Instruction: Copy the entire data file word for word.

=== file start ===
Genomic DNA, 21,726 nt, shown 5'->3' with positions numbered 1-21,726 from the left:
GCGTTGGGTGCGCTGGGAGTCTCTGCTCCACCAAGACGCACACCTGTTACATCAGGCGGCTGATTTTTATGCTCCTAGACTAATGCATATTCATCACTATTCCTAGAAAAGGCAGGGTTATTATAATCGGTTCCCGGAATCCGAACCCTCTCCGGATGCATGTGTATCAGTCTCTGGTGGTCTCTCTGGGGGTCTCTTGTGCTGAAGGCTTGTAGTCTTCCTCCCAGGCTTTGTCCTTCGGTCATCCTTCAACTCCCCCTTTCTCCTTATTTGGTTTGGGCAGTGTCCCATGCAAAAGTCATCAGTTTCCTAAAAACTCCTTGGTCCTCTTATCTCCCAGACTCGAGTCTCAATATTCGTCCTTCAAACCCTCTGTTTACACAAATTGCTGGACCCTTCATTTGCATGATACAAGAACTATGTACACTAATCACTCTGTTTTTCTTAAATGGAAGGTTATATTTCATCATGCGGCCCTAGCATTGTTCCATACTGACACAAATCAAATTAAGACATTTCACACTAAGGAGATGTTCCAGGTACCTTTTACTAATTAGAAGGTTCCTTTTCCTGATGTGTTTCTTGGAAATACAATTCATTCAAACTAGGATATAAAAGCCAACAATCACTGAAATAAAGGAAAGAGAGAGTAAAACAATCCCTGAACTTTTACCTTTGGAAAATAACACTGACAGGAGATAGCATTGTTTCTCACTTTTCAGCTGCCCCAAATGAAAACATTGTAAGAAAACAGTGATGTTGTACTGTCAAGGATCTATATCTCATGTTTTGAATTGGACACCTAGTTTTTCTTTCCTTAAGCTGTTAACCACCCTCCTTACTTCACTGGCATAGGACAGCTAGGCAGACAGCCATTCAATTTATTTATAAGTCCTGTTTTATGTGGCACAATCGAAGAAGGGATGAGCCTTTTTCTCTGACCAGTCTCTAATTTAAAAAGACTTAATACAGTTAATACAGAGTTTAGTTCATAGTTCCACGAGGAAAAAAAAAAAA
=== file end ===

Genomic DNA, 21,726 nt, shown 5'->3' with positions numbered 1-21,726 from the left:
GCGTTGGGTGCGCTGGGAGTCTCTGCTCCACCAAGACGCACACCTGTTACATCAGGCGGCTGATTTTTATGCTCCTAGACTAATGCATATTCATCACTATTCCTAGAAAAGGCAGGGTTATTATAATCGGTTCCCGGAATCCGAACCCTCTCCGGATGCATGTGTATCAGTCTCTGGTGGTCTCTCTGGGGGTCTCTTGTGCTGAAGGCTTGTAGTCTTCCTCCCAGGCTTTGTCCTTCGGTCATCCTTCAACTCCCCCTTTCTCCTTATTTGGTTTGGGCAGTGTCCCATGCAAAAGTCATCAGTTTCCTAAAAACTCCTTGGTCCTCTTATCTCCCAGACTCGAGTCTCAATATTCGTCCTTCAAACCCTCTGTTTACACAAATTGCTGGACCCTTCATTTGCATGATACAAGAACTATGTACACTAATCACTCTGTTTTTCTTAAATGGAAGGTTATATTTCATCATGCGGCCCTAGCATTGTTCCATACTGACACAAATCAAATTAAGACATTTCACACTAAGGAGATGTTCCAGGTACCTTTTACTAATTAGAAGGTTCCTTTTCCTGATGTGTTTCTTGGAAATACAATTCATTCAAACTAGGATATAAAAGCCAACAATCACTGAAATAAAGGAAAGAGAGAGTAAAACAATCCCTGAACTTTTACCTTTGGAAAATAACACTGACAGGAGATAGCATTGTTTCTCACTTTTCAGCTGCCCCAAATGAAAACATTGTAAGAAAACAGTGATGTTGTACTGTCAAGGATCTATATCTCATGTTTTGAATTGGACACCTAGTTTTTCTTTCCTTAAGCTGTTAACCACCCTCCTTACTTCACTGGCATAGGACAGCTAGGCAGACAGCCATTCAATTTATTTATAAGTCCTGTTTTATGTGGCACAATCGAAGAAGGGATGAGCCTTTTTCTCTGACCAGTCTCTAATTTAAAAAGACTTAATACAGTTAATACAGAGTTTAGTTCATAGTTCCACGAGGAAAAAAAAAAAA